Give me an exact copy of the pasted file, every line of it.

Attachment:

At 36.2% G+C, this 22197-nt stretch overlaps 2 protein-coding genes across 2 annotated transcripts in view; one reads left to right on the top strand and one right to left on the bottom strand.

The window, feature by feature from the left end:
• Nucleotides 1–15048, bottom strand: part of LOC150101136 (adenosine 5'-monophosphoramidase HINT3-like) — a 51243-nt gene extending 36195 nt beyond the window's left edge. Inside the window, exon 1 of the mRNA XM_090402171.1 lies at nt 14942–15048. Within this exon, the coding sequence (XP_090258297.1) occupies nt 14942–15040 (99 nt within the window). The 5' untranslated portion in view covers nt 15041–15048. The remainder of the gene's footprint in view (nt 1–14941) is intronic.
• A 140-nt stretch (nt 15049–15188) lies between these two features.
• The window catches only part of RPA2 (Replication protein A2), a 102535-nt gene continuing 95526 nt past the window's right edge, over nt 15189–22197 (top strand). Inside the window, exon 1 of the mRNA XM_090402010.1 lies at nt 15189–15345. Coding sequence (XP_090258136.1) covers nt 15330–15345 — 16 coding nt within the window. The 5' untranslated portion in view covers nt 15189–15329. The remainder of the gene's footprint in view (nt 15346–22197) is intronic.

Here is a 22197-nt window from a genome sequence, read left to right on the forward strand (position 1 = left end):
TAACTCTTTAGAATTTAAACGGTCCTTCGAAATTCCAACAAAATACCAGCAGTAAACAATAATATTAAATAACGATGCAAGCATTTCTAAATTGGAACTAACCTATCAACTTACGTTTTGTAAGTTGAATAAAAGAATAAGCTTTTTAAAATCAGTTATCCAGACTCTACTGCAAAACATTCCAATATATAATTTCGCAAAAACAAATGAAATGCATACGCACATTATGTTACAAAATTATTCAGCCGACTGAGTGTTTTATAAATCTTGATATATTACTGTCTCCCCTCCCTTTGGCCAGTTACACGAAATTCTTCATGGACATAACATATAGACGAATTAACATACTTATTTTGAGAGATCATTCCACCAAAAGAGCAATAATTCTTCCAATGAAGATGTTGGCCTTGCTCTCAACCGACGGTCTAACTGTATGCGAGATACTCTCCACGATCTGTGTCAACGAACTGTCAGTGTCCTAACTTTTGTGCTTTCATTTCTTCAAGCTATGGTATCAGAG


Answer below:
At 36.2% G+C, this 22197-nt stretch overlaps 2 protein-coding genes across 2 annotated transcripts in view; one reads left to right on the top strand and one right to left on the bottom strand.

The window, feature by feature from the left end:
• Nucleotides 1–15048, bottom strand: part of LOC150101136 (adenosine 5'-monophosphoramidase HINT3-like) — a 51243-nt gene extending 36195 nt beyond the window's left edge. Inside the window, exon 1 of the mRNA XM_090402171.1 lies at nt 14942–15048. Within this exon, the coding sequence (XP_090258297.1) occupies nt 14942–15040 (99 nt within the window). The 5' untranslated portion in view covers nt 15041–15048. The remainder of the gene's footprint in view (nt 1–14941) is intronic.
• A 140-nt stretch (nt 15049–15188) lies between these two features.
• The window catches only part of RPA2 (Replication protein A2), a 102535-nt gene continuing 95526 nt past the window's right edge, over nt 15189–22197 (top strand). Inside the window, exon 1 of the mRNA XM_090402010.1 lies at nt 15189–15345. Coding sequence (XP_090258136.1) covers nt 15330–15345 — 16 coding nt within the window. The 5' untranslated portion in view covers nt 15189–15329. The remainder of the gene's footprint in view (nt 15346–22197) is intronic.

Here is a 22197-nt window from a genome sequence, read left to right on the forward strand (position 1 = left end):
TAACTCTTTAGAATTTAAACGGTCCTTCGAAATTCCAACAAAATACCAGCAGTAAACAATAATATTAAATAACGATGCAAGCATTTCTAAATTGGAACTAACCTATCAACTTACGTTTTGTAAGTTGAATAAAAGAATAAGCTTTTTAAAATCAGTTATCCAGACTCTACTGCAAAACATTCCAATATATAATTTCGCAAAAACAAATGAAATGCATACGCACATTATGTTACAAAATTATTCAGCCGACTGAGTGTTTTATAAATCTTGATATATTACTGTCTCCCCTCCCTTTGGCCAGTTACACGAAATTCTTCATGGACATAACATATAGACGAATTAACATACTTATTTTGAGAGATCATTCCACCAAAAGAGCAATAATTCTTCCAATGAAGATGTTGGCCTTGCTCTCAACCGACGGTCTAACTGTATGCGAGATACTCTCCACGATCTGTGTCAACGAACTGTCAGTGTCCTAACTTTTGTGCTTTCATTTCTTCAAGCTATGGTATCAGAG